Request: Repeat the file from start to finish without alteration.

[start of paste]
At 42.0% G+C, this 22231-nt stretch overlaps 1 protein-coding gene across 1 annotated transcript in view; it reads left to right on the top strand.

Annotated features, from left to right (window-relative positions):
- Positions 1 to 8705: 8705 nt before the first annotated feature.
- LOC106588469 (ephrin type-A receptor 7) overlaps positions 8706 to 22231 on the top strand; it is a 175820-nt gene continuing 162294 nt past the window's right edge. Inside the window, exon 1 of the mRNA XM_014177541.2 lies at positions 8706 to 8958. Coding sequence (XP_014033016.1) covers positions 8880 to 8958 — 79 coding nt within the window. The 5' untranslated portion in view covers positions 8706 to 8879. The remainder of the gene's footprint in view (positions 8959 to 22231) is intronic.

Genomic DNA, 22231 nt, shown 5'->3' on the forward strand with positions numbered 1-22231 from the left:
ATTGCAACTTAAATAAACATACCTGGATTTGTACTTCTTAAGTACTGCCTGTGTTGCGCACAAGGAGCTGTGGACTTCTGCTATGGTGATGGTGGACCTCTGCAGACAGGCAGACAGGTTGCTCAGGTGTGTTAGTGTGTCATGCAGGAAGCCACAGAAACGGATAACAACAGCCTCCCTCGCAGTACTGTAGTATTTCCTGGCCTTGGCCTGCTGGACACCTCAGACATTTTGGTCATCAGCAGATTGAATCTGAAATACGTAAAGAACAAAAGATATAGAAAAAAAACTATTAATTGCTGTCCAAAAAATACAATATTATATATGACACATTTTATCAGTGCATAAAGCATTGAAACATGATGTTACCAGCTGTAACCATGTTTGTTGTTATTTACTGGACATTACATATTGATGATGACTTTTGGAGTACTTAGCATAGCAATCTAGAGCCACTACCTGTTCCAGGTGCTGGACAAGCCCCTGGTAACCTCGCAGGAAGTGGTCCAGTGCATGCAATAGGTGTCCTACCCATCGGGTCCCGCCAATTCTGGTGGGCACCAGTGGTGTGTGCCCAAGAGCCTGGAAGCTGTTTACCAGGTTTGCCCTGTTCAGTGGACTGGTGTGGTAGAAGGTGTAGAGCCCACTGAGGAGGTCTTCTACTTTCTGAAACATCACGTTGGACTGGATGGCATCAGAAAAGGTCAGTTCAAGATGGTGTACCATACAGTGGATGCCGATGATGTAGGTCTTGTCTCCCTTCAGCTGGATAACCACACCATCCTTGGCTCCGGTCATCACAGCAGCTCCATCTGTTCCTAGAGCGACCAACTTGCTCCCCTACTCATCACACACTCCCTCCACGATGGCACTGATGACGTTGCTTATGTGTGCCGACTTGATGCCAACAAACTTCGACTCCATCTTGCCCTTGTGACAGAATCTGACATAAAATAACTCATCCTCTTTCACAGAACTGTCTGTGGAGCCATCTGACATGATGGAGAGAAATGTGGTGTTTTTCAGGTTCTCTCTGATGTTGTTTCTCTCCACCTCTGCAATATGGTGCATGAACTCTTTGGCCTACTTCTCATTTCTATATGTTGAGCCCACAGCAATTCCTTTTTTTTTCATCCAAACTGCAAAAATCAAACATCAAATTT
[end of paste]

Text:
At 42.0% G+C, this 22231-nt stretch overlaps 1 protein-coding gene across 1 annotated transcript in view; it reads left to right on the top strand.

Annotated features, from left to right (window-relative positions):
- Positions 1 to 8705: 8705 nt before the first annotated feature.
- LOC106588469 (ephrin type-A receptor 7) overlaps positions 8706 to 22231 on the top strand; it is a 175820-nt gene continuing 162294 nt past the window's right edge. Inside the window, exon 1 of the mRNA XM_014177541.2 lies at positions 8706 to 8958. Coding sequence (XP_014033016.1) covers positions 8880 to 8958 — 79 coding nt within the window. The 5' untranslated portion in view covers positions 8706 to 8879. The remainder of the gene's footprint in view (positions 8959 to 22231) is intronic.

Genomic DNA, 22231 nt, shown 5'->3' on the forward strand with positions numbered 1-22231 from the left:
ATTGCAACTTAAATAAACATACCTGGATTTGTACTTCTTAAGTACTGCCTGTGTTGCGCACAAGGAGCTGTGGACTTCTGCTATGGTGATGGTGGACCTCTGCAGACAGGCAGACAGGTTGCTCAGGTGTGTTAGTGTGTCATGCAGGAAGCCACAGAAACGGATAACAACAGCCTCCCTCGCAGTACTGTAGTATTTCCTGGCCTTGGCCTGCTGGACACCTCAGACATTTTGGTCATCAGCAGATTGAATCTGAAATACGTAAAGAACAAAAGATATAGAAAAAAAACTATTAATTGCTGTCCAAAAAATACAATATTATATATGACACATTTTATCAGTGCATAAAGCATTGAAACATGATGTTACCAGCTGTAACCATGTTTGTTGTTATTTACTGGACATTACATATTGATGATGACTTTTGGAGTACTTAGCATAGCAATCTAGAGCCACTACCTGTTCCAGGTGCTGGACAAGCCCCTGGTAACCTCGCAGGAAGTGGTCCAGTGCATGCAATAGGTGTCCTACCCATCGGGTCCCGCCAATTCTGGTGGGCACCAGTGGTGTGTGCCCAAGAGCCTGGAAGCTGTTTACCAGGTTTGCCCTGTTCAGTGGACTGGTGTGGTAGAAGGTGTAGAGCCCACTGAGGAGGTCTTCTACTTTCTGAAACATCACGTTGGACTGGATGGCATCAGAAAAGGTCAGTTCAAGATGGTGTACCATACAGTGGATGCCGATGATGTAGGTCTTGTCTCCCTTCAGCTGGATAACCACACCATCCTTGGCTCCGGTCATCACAGCAGCTCCATCTGTTCCTAGAGCGACCAACTTGCTCCCCTACTCATCACACACTCCCTCCACGATGGCACTGATGACGTTGCTTATGTGTGCCGACTTGATGCCAACAAACTTCGACTCCATCTTGCCCTTGTGACAGAATCTGACATAAAATAACTCATCCTCTTTCACAGAACTGTCTGTGGAGCCATCTGACATGATGGAGAGAAATGTGGTGTTTTTCAGGTTCTCTCTGATGTTGTTTCTCTCCACCTCTGCAATATGGTGCATGAACTCTTTGGCCTACTTCTCATTTCTATATGTTGAGCCCACAGCAATTCCTTTTTTTTTCATCCAAACTGCAAAAATCAAACATCAAATTT